This Week’s ‘New Yorker’ Cover Is Enough To Send Trump Into A Whacked-Out Frenzy


The people who angrily demand that politics be kept out of sports, that attack Colin Kaepernick’s protest as “un-American,” are the same people who would have stood against the civil rights movement, or would have protested Jackie Robinson’s historic challenge to the status quo. They’re standing on the wrong side of history.

In a move sure to anger modern day racists, the New Yorker just released a new cover telling it like it is. The cover shows Martin Luther King, Jr. kneeling next to Colin Kaepernick in his San Francisco 49ers uniform, with Michael Bennett in his Seattle Seahawks uniform on the other side. You can see the cover below:

In a statement on the New Yorker’s website, the art editor, Francois Mauly, explains the decision to use Mark Ulriksen’s “In Creative Battle” for the cover:

‘I asked myself, What would King be doing if he were around today?” the San Francisco-based artist Mark Ulriksen says, about the civil-rights leader, the inspiration for this week’s cover. (The cover’s title draws from Martin Luther King, Jr.,’s 1964 Nobel Peace Prize acceptance speech, in which he spoke of a “creative battle to end the long night of racial injustice.”) “This is 49er country, and my mom and I have been going back and forth—she’s upset that players have brought politics into sports, but I say, How would you feel if you had to show up at work every day and salute a country that treats black people like second-class citizens? I’m glad that Colin Kaepernick and Michael Bennett are making it political. I’m sure that if King were around today, he’d be disappointed at the slow pace of progress: two steps forward, twenty steps back. Or ten yards back, as the metaphor may be.’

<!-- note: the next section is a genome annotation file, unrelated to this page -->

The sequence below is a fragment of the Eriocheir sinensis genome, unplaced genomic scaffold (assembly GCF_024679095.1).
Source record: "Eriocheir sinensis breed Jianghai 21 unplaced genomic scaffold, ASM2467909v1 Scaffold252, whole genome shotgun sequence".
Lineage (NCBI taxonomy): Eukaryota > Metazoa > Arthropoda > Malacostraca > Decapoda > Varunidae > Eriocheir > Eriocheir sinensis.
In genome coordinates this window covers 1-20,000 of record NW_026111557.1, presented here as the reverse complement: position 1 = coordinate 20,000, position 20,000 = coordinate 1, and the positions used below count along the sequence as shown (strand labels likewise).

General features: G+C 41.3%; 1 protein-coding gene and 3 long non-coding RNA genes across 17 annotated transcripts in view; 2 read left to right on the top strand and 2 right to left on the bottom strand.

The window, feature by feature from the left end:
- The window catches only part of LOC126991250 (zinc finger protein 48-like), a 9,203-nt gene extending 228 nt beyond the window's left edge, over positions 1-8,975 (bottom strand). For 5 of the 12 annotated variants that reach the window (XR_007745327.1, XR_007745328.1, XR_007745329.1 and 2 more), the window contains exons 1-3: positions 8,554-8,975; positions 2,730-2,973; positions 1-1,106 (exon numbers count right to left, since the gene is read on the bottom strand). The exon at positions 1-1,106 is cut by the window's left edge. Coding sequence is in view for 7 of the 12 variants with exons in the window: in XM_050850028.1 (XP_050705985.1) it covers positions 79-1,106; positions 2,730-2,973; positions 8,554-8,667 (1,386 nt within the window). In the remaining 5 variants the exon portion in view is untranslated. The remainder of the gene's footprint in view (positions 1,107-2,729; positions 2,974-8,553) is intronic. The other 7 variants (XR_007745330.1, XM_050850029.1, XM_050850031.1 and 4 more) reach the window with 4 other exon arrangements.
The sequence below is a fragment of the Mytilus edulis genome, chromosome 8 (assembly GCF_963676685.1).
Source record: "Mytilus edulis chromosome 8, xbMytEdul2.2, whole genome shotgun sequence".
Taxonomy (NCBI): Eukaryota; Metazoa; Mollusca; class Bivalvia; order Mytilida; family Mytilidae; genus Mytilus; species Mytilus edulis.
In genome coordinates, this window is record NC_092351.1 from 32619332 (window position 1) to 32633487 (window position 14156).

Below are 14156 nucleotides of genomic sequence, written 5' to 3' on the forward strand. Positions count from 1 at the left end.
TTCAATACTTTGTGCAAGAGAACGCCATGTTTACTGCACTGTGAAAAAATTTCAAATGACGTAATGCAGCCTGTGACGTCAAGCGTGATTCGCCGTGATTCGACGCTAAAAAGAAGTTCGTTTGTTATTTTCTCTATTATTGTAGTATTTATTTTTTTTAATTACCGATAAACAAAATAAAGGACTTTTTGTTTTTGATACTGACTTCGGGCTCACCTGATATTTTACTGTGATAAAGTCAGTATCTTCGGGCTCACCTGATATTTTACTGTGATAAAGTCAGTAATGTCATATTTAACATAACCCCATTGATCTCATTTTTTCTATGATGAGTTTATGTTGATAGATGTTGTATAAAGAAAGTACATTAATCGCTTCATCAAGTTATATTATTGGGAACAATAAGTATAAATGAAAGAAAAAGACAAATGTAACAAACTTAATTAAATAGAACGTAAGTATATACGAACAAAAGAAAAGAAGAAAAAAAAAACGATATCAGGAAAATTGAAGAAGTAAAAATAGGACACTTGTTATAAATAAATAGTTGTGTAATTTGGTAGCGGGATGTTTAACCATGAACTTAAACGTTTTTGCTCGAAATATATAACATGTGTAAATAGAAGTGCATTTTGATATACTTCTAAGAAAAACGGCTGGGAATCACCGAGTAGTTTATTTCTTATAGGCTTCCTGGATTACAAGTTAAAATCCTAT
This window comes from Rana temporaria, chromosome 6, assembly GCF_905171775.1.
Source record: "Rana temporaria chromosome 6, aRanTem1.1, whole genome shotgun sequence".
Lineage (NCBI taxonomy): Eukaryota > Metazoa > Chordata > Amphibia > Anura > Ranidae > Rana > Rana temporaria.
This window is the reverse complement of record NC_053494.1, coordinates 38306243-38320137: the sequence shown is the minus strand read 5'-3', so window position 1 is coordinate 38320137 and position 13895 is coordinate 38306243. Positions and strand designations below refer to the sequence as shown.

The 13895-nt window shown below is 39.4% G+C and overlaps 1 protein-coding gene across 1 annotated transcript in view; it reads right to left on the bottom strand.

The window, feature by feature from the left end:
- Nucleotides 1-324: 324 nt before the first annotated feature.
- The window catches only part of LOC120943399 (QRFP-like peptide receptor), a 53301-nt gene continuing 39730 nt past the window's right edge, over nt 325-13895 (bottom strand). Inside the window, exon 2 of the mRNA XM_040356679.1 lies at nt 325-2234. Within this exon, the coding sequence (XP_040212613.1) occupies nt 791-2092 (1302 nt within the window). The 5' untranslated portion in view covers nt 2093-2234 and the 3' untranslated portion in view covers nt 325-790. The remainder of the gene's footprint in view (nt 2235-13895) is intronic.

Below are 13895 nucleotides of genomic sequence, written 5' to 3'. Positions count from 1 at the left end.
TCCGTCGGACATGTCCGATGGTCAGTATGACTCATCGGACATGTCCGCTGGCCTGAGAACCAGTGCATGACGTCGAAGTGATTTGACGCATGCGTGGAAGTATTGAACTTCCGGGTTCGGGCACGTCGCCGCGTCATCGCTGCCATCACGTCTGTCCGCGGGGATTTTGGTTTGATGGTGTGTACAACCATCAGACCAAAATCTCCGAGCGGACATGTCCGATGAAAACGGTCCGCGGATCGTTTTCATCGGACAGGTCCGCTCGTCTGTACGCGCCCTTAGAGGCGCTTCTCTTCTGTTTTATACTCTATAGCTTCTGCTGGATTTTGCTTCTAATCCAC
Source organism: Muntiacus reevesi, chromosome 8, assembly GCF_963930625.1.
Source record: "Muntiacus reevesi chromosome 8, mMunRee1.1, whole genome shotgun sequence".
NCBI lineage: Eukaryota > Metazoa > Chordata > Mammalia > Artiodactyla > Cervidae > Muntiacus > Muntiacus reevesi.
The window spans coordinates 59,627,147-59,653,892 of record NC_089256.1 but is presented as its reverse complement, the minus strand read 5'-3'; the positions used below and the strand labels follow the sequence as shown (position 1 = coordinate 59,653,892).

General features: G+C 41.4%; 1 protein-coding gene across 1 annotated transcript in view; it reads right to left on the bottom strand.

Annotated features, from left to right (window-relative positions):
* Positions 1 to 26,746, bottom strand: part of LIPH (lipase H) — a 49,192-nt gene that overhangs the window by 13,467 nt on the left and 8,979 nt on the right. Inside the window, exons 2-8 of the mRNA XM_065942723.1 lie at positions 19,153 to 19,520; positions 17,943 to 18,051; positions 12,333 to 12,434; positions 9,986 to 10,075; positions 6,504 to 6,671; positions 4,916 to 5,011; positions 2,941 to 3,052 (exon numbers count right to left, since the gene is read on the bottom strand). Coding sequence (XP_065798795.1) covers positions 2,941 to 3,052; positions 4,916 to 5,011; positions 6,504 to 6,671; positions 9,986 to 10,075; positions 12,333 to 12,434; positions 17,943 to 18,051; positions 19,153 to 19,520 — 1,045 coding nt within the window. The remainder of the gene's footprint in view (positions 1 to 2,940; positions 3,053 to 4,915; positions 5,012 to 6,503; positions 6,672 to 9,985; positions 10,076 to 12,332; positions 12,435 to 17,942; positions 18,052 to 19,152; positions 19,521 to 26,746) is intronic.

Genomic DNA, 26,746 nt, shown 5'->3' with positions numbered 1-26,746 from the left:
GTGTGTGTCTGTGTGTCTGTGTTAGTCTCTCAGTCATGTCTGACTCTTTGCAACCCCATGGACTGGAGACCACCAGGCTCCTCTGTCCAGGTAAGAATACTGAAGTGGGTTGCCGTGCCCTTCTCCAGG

If he were alive today, Martin Luther King Jr. would almost certainly be on the side of black athletes. As continued injustices continue against black Americans, who are treated like second class citizens by our police and politics, those who speak out continue to be attacked. MLK understood that the fight for racial equality was going to be long and arduous.

People on Twitter seemed mostly supportive of the cover, with some exceptions:

The truth is that Colin Kaepernick will be applauded in history books for his decision to speak truth to power. He cared more about the people of our nation and creating a fair and equal society than he did his own career. His self-sacrifice in the name of racial justice was honorable, and deeply American. This is a nation founded on protest and equality—men like Donald Trump will never understand that. Being born on third base and thinking you’ve hit a triple makes it almost impossible to understand and respect the struggles of others.

Those who stand in opposition to black athletes using their platform to call attention to police brutality and racial injustice are standing on the wrong side of history. That’s the point of this cover, and it’s spot on.

Featured image via Win McNamee/Getty Images